Overview of Oil Pressure Problems

Low oil Pressure Light

Low oil Pressure Light

Automobiles come equipped with an oil pressure gauge and or a warning light. Unfortunately, most of these automobiles get a simple sending unit that turns on a red oil pressure warning light. These sending units are simple pressure operated switches. They mount in an oil gallery and the pressure of the oil pushes up on a contact arm that opens the switch to turn off the lamp. Therefore, most of the sending units remain in the closed position when no oil pressure exists.

Obviously, the light notifies drivers to turn off the engine or damage could occur. DIY minded people can make some basic checks to determine whether they’re getting a false reading from a defective sending unit or if their problem represents a serious issue. The obvious first step when drivers see the oil pressure light come on is to pull the dipstick and check the oil level. A Low oil level causes low pressure and therefore turns on the light.

You can refer to your auto repair manual or owner’s manual for the location of the dipstick, the type of fluid and capacity required for your specific automobile. After taking this all important first step it’s time to move on to the other possibilities if the light remains on. In this article we’ll talk about the simple things and the best case scenarios, then work our way down to the more serious internal engine problems.

Checking the Oil Pressure Sending Unit

Oil Pressure Sending Unit

Oil Pressure Sending Unit

Diagnosing problems with the oil pressure sending unit really become a model specific operation. Some cars have a simple two wire switch that turns the oil pressure warning light on and off. Some automobiles feed power to the electric fuel pump through the sending unit. This gives manufacturers a layer of protection if the engine is suffering from an oil pressure problem. If the switch turns on the light it turns off the fuel pump to stop the owner from running the engine to destruction.

In the case of a simple two wire oil pressure sending unit you can simply unplug it and see if the light goes off on the dash. If this is the case and the light comes back on when you plug it in, you know the sending unit is commanding the oil pressure warning light to illuminate. This however, doesn’t mean the sending unit itself tests good. It means you confirmed the proper operation of the wiring and the.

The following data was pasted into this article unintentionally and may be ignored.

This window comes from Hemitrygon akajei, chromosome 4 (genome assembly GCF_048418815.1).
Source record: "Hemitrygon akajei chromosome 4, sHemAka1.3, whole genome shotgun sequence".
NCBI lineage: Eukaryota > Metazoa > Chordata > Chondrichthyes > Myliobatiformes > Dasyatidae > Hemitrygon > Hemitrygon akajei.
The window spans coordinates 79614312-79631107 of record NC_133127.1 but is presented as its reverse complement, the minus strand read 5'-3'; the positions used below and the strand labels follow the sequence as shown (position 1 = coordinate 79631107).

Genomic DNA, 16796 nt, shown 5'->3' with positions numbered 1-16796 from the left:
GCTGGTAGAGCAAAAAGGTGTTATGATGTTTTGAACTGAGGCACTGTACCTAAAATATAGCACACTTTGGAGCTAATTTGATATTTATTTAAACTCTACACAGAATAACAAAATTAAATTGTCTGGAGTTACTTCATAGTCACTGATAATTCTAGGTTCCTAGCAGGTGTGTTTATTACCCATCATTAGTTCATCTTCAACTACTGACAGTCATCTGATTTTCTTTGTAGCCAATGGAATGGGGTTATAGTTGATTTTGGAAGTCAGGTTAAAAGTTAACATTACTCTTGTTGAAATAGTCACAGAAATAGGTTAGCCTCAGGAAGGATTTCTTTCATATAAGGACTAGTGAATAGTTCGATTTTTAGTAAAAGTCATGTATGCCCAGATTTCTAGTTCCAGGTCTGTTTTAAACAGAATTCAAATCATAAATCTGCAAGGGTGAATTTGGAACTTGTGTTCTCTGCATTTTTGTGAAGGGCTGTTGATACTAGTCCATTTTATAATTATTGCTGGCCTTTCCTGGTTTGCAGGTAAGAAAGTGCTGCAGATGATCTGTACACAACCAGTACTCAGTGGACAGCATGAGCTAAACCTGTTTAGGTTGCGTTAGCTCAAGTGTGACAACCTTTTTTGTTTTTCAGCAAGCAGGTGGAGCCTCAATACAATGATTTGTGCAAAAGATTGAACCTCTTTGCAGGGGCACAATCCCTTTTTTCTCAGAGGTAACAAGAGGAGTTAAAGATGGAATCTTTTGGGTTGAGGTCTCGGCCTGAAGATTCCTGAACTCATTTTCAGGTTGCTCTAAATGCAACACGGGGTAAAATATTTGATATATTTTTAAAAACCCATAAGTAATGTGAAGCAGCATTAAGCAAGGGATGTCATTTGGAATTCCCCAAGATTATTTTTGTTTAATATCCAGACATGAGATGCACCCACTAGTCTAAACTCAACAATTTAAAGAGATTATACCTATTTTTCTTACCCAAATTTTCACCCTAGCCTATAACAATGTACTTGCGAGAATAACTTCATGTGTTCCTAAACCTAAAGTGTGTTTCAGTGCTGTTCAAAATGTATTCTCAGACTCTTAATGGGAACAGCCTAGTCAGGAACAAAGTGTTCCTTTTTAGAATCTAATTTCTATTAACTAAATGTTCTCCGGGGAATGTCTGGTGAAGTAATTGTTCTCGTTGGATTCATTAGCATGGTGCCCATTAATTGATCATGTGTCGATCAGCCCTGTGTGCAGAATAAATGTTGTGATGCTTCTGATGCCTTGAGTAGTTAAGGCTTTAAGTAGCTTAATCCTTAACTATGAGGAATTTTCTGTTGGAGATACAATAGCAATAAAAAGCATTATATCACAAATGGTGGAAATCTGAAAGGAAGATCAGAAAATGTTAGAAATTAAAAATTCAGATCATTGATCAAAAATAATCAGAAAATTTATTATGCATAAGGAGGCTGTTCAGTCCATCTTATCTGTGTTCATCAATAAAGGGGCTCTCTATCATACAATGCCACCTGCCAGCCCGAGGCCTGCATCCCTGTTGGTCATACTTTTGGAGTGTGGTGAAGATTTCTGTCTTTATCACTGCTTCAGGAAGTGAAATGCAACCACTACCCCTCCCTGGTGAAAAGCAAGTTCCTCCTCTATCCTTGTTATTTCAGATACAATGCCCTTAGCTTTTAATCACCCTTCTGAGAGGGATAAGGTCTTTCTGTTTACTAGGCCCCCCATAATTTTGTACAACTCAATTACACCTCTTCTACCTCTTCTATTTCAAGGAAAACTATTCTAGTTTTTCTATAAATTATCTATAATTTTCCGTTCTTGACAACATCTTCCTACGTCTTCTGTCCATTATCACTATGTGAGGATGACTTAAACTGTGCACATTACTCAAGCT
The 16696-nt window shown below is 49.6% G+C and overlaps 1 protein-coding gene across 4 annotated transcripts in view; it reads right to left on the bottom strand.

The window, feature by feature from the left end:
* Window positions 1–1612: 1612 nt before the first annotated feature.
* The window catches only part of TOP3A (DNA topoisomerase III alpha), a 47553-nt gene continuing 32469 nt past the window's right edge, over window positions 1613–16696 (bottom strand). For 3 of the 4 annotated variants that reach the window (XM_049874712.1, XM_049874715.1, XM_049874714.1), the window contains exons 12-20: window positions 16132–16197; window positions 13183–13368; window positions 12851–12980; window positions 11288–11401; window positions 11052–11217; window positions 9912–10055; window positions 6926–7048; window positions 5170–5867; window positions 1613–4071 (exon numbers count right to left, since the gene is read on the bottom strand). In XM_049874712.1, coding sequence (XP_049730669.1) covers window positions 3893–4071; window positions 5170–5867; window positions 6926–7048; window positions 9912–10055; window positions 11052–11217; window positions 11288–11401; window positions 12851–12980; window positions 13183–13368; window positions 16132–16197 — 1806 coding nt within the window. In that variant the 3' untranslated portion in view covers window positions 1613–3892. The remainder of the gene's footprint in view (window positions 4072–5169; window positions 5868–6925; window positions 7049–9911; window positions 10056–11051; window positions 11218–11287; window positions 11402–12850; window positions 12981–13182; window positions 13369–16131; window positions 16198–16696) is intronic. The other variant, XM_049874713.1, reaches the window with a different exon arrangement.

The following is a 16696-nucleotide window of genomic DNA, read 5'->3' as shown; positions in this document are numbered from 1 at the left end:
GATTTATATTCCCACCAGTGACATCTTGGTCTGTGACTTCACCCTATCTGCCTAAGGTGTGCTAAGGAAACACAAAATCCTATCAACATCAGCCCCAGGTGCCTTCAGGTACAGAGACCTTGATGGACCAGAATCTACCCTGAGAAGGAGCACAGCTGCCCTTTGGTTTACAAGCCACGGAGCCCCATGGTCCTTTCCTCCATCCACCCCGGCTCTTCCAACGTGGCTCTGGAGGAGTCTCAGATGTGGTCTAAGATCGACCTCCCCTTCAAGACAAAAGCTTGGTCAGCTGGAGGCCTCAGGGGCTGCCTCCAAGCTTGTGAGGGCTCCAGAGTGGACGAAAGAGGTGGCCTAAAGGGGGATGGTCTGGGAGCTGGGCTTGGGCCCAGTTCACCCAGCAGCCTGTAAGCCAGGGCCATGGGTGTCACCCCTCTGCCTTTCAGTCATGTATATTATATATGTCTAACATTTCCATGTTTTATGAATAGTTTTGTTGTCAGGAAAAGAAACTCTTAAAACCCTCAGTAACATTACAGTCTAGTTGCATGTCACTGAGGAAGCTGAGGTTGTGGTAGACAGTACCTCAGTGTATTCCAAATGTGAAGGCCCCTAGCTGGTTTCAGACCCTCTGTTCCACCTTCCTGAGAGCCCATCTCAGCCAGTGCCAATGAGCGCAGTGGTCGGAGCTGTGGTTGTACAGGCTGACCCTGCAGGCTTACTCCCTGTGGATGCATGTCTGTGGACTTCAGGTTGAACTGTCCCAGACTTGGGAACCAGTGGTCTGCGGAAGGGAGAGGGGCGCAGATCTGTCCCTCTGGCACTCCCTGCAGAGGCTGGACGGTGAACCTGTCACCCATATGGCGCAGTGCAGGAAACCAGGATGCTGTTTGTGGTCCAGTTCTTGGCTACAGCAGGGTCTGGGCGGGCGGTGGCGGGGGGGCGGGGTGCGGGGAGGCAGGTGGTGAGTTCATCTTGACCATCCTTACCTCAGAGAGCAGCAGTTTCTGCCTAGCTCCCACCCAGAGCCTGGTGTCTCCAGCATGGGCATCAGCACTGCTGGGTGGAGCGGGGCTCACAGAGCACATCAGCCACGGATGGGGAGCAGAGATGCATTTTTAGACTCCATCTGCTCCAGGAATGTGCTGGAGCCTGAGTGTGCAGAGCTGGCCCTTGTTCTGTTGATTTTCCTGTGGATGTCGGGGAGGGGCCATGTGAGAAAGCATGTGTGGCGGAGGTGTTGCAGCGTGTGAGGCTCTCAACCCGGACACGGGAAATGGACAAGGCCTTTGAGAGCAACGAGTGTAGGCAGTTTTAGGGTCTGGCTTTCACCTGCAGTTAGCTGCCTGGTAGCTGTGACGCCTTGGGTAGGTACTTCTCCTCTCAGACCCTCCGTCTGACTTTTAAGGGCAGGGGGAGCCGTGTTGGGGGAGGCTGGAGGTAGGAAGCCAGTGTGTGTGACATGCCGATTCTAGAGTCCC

Here’s the proper way to diagnose an oil pressure sending unit. First you remove the sending unit from the oil gallery and install a trusted mechanical oil pressure gauge. Then you start the engine and take an oil pressure reading. On new automobiles you would like to see 30 psi of oil pressure at idle. On older cars with more than 100,000 miles 15 to 25 psi keeps the light off on most models. If you see these pressures then you have a bad sending unit. As an alternative method just go ahead and replace the sending unit. The average cost of a replacement sending unit falls in the $20-$50 range.

Most Common Oil Pressure Problem

Testing oil pressure

Testing oil pressure

As a certified mechanic with 30 years of experience I have seen my share of oil pressure warning lights. Unfortunately, the most common thing I find with this complaint remains a lack of car maintenance. This rings truer on automobiles with over 100,000 miles or older than 10 years. When car owners neglect to change the oil and filter as recommended by the manufacturer problems result.

Specifically, the oil starts to thicken and develop sludge. This sludge settles to the bottom of the oil pan and clogs the oil pump pickup screen. When this happens, it restricts the amount of oil flowing to the pump and therefore throughout the engine. Automobiles with this problem often have a flickering lamp or an oil pressure warning light that comes on and off around turns and stops.

The only way to truly diagnose a situation like this is to remove the engine oil pan and perform an inspection. With that said, when I find sludge in the bottom of the oil pan, I’ll also find sludge throughout the engine. If we caught this soon enough it’s possible to soften the sludge and flush it out with engine flush type products. This is why jumping on the oil pressure warning light problem as soon as possible becomes so important.

Oil Pressure Warning Light the Worst Cause

test oil pressure

test oil pressure

The worst possible situation that can cause the oil pressure light to Flicker or stay on becomes a worn out engine. These motors usually show more than 150k or 200,000 miles on the odometer. As mentioned throughout this article, the oil pump sends pressurized oil through a network of passageways in the engine block. The two primary locations this oil flows to first are the camshaft and crankshaft bearings.